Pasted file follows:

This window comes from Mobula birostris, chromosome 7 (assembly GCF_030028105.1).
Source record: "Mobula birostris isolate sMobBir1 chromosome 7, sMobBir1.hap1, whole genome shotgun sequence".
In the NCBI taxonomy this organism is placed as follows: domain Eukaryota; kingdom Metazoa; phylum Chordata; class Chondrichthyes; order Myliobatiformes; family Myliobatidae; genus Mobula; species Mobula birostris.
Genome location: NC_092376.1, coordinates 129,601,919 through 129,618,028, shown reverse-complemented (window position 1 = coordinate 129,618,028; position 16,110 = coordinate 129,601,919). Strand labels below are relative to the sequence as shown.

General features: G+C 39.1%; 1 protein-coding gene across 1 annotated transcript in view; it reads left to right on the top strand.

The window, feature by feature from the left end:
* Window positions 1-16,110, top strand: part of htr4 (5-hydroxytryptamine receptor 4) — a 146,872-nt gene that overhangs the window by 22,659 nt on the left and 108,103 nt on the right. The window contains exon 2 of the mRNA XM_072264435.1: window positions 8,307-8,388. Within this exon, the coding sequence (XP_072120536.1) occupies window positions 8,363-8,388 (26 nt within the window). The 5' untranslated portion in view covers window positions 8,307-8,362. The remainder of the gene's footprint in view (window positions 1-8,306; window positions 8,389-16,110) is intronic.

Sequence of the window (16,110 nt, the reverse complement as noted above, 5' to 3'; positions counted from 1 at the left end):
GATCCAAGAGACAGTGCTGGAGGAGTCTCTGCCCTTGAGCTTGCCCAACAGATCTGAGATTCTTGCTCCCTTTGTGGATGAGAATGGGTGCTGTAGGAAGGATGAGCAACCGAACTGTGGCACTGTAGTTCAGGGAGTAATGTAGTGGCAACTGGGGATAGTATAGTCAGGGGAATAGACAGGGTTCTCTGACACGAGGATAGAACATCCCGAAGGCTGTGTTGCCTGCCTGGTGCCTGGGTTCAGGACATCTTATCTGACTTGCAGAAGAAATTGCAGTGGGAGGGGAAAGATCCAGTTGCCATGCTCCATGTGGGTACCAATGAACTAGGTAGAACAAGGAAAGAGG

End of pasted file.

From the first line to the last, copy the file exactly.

This window comes from Mobula birostris, chromosome 7 (assembly GCF_030028105.1).
Source record: "Mobula birostris isolate sMobBir1 chromosome 7, sMobBir1.hap1, whole genome shotgun sequence".
In the NCBI taxonomy this organism is placed as follows: domain Eukaryota; kingdom Metazoa; phylum Chordata; class Chondrichthyes; order Myliobatiformes; family Myliobatidae; genus Mobula; species Mobula birostris.
Genome location: NC_092376.1, coordinates 129,601,919 through 129,618,028, shown reverse-complemented (window position 1 = coordinate 129,618,028; position 16,110 = coordinate 129,601,919). Strand labels below are relative to the sequence as shown.

General features: G+C 39.1%; 1 protein-coding gene across 1 annotated transcript in view; it reads left to right on the top strand.

The window, feature by feature from the left end:
* Window positions 1-16,110, top strand: part of htr4 (5-hydroxytryptamine receptor 4) — a 146,872-nt gene that overhangs the window by 22,659 nt on the left and 108,103 nt on the right. The window contains exon 2 of the mRNA XM_072264435.1: window positions 8,307-8,388. Within this exon, the coding sequence (XP_072120536.1) occupies window positions 8,363-8,388 (26 nt within the window). The 5' untranslated portion in view covers window positions 8,307-8,362. The remainder of the gene's footprint in view (window positions 1-8,306; window positions 8,389-16,110) is intronic.

Sequence of the window (16,110 nt, the reverse complement as noted above, 5' to 3'; positions counted from 1 at the left end):
GATCCAAGAGACAGTGCTGGAGGAGTCTCTGCCCTTGAGCTTGCCCAACAGATCTGAGATTCTTGCTCCCTTTGTGGATGAGAATGGGTGCTGTAGGAAGGATGAGCAACCGAACTGTGGCACTGTAGTTCAGGGAGTAATGTAGTGGCAACTGGGGATAGTATAGTCAGGGGAATAGACAGGGTTCTCTGACACGAGGATAGAACATCCCGAAGGCTGTGTTGCCTGCCTGGTGCCTGGGTTCAGGACATCTTATCTGACTTGCAGAAGAAATTGCAGTGGGAGGGGAAAGATCCAGTTGCCATGCTCCATGTGGGTACCAATGAACTAGGTAGAACAAGGAAAGAGG